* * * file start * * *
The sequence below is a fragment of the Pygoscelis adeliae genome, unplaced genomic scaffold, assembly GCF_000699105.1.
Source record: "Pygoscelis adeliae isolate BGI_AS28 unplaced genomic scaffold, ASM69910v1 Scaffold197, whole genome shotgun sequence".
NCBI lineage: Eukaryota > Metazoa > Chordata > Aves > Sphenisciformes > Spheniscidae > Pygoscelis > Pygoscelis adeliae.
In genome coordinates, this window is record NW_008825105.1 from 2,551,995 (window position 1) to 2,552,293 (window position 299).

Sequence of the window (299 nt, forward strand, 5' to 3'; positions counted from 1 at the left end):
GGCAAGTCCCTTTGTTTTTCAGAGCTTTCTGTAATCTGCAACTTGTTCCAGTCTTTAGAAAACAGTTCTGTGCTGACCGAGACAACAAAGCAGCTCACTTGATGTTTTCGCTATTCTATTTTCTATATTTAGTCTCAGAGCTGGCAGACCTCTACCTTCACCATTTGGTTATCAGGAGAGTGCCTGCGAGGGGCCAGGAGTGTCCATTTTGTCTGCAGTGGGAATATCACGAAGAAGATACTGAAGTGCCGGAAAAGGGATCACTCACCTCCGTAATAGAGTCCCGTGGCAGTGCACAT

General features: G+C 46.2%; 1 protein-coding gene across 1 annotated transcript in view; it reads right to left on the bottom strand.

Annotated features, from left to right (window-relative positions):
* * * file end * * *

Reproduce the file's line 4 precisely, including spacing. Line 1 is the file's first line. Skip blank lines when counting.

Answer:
In genome coordinates, this window is record NW_008825105.1 from 2,551,995 (window position 1) to 2,552,293 (window position 299).